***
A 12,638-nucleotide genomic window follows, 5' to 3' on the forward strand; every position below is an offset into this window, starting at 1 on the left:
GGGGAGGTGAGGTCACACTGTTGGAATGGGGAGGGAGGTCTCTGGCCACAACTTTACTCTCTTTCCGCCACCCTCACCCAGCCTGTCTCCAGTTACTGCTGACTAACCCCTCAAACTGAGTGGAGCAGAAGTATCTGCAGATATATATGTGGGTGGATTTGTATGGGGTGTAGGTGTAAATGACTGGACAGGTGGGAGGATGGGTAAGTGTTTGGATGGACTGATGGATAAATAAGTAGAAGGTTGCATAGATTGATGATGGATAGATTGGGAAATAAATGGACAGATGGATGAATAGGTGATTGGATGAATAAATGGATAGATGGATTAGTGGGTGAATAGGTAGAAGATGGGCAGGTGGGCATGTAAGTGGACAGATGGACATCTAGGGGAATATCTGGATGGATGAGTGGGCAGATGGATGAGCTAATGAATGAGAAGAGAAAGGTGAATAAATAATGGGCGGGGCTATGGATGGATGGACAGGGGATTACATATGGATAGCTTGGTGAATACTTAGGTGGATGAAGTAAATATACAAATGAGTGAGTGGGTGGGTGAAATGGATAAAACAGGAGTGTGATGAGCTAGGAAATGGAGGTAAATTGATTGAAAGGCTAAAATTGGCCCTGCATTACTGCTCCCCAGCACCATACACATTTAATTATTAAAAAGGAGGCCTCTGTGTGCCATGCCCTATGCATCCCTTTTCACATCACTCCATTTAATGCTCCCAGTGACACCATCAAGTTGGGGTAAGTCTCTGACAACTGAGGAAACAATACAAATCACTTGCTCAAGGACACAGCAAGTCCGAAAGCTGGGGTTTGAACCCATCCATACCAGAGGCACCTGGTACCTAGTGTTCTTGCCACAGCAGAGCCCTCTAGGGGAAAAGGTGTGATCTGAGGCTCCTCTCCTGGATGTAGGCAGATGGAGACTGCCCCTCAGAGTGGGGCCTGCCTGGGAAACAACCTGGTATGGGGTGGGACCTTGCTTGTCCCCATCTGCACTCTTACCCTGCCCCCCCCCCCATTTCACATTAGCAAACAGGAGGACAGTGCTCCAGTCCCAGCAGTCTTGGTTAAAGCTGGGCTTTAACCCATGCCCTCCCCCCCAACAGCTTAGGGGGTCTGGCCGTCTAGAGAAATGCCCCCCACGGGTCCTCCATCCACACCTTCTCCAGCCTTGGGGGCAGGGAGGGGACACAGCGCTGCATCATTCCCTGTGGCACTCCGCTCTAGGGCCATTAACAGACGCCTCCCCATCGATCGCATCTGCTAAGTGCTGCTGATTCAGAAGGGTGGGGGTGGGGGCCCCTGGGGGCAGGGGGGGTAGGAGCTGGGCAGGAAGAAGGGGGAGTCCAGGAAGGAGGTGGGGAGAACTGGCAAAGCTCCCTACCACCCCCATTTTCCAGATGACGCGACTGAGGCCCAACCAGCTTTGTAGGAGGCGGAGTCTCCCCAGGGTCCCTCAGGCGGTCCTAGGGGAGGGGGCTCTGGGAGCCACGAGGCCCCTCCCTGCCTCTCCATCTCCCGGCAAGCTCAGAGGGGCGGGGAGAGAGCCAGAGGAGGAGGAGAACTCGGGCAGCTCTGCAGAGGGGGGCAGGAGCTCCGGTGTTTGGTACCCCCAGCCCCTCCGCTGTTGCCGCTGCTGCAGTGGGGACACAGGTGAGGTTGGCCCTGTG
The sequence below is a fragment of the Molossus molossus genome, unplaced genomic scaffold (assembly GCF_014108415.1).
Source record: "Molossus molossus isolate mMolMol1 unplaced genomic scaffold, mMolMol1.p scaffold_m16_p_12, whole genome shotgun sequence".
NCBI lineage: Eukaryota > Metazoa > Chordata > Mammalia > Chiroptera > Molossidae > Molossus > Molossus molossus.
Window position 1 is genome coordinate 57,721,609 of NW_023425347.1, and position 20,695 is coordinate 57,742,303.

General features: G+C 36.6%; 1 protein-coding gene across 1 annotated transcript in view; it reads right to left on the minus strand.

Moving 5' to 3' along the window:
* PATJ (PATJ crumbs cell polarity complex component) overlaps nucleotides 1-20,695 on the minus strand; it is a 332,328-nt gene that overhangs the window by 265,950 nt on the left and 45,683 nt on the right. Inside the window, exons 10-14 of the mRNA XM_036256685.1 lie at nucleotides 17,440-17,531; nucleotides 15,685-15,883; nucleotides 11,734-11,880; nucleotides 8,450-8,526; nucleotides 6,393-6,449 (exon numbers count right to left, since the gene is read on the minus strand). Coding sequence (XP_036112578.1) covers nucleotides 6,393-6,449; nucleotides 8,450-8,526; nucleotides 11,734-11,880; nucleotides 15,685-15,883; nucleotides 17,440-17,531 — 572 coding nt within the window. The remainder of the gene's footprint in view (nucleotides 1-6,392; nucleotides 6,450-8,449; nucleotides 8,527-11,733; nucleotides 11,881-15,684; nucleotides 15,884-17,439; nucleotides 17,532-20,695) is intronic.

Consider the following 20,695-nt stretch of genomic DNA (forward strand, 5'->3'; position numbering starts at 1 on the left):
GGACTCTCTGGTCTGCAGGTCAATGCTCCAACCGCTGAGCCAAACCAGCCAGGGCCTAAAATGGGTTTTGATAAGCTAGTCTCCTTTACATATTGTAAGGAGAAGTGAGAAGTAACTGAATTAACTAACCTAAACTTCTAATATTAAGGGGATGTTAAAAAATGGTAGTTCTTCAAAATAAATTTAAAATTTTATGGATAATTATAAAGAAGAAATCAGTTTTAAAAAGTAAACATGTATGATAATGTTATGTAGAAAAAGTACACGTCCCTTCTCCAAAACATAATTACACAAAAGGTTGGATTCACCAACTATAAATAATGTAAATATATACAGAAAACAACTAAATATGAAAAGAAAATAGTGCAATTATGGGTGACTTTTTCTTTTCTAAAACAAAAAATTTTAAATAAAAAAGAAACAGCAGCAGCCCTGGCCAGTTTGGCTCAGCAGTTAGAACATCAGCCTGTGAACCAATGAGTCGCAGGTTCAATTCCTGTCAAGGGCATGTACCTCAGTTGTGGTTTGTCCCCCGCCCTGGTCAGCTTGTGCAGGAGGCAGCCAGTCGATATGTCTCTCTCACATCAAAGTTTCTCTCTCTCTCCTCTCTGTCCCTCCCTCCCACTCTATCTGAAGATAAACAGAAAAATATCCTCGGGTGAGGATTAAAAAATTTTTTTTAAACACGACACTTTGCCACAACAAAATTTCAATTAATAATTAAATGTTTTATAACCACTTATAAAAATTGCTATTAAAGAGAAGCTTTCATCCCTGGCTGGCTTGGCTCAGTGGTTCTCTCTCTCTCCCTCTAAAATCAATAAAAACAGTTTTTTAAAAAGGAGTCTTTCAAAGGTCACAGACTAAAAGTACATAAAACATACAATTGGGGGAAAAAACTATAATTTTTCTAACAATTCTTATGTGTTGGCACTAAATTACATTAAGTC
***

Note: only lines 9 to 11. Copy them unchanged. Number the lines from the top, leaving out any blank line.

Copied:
* PATJ (PATJ crumbs cell polarity complex component) overlaps nucleotides 1-20,695 on the minus strand; it is a 332,328-nt gene that overhangs the window by 265,950 nt on the left and 45,683 nt on the right. Inside the window, exons 10-14 of the mRNA XM_036256685.1 lie at nucleotides 17,440-17,531; nucleotides 15,685-15,883; nucleotides 11,734-11,880; nucleotides 8,450-8,526; nucleotides 6,393-6,449 (exon numbers count right to left, since the gene is read on the minus strand). Coding sequence (XP_036112578.1) covers nucleotides 6,393-6,449; nucleotides 8,450-8,526; nucleotides 11,734-11,880; nucleotides 15,685-15,883; nucleotides 17,440-17,531 — 572 coding nt within the window. The remainder of the gene's footprint in view (nucleotides 1-6,392; nucleotides 6,450-8,449; nucleotides 8,527-11,733; nucleotides 11,881-15,684; nucleotides 15,884-17,439; nucleotides 17,532-20,695) is intronic.

Consider the following 20,695-nt stretch of genomic DNA (forward strand, 5'->3'; position numbering starts at 1 on the left):
GGACTCTCTGGTCTGCAGGTCAATGCTCCAACCGCTGAGCCAAACCAGCCAGGGCCTAAAATGGGTTTTGATAAGCTAGTCTCCTTTACATATTGTAAGGAGAAGTGAGAAGTAACTGAATTAACTAACCTAAACTTCTAATATTAAGGGGATGTTAAAAAATGGTAGTTCTTCAAAATAAATTTAAAATTTTATGGATAATTATAAAGAAGAAATCAGTTTTAAAAAGTAAACATGTATGATAATGTTATGTAGAAAAAGTACACGTCCCTTCTCCAAAACATAATTACACAAAAGGTTGGATTCACCAACTATAAATAATGTAAATATATACAGAAAACAACTAAATATGAAAAGAAAATAGTGCAATTATGGGTGACTTTTTCTTTTCTAAAACAAAAAATTTTAAATAAAAAAGAAACAGCAGCAGCCCTGGCCAGTTTGGCTCAGCAGTTAGAACATCAGCCTGTGAACCAATGAGTCGCAGGTTCAATTCCTGTCAAGGGCATGTACCTCAGTTGTGGTTTGTCCCCCGCCCTGGTCAGCTTGTGCAGGAGGCAGCCAGTCGATATGTCTCTCTCACATCAAAGTTTCTCTCTCTCTCCTCTCTGTCCCTCCCTCCCACTCTATCTGAAGATAAACAGAAAAATATCCTCGGGTGAGGATTAAAAAATTTTTTTTAAACACGACACTTTGCCACAACAAAATTTCAATTAATAATTAAATGTTTTATAACCACTTATAAAAATTGCTATTAAAGAGAAGCTTTCATCCCTGGCTGGCTTGGCTCAGTGGTTCTCTCTCTCTCCCTCTAAAATCAATAAAAACAGTTTTTTAAAAAGGAGTCTTTCAAAGGTCACAGACTAAAAGTACATAAAACATACAATTGGGGGAAAAAACTATAATTTTTCTAACAATTCTTATGTGTTGGCACTAAATTACATTAAGTC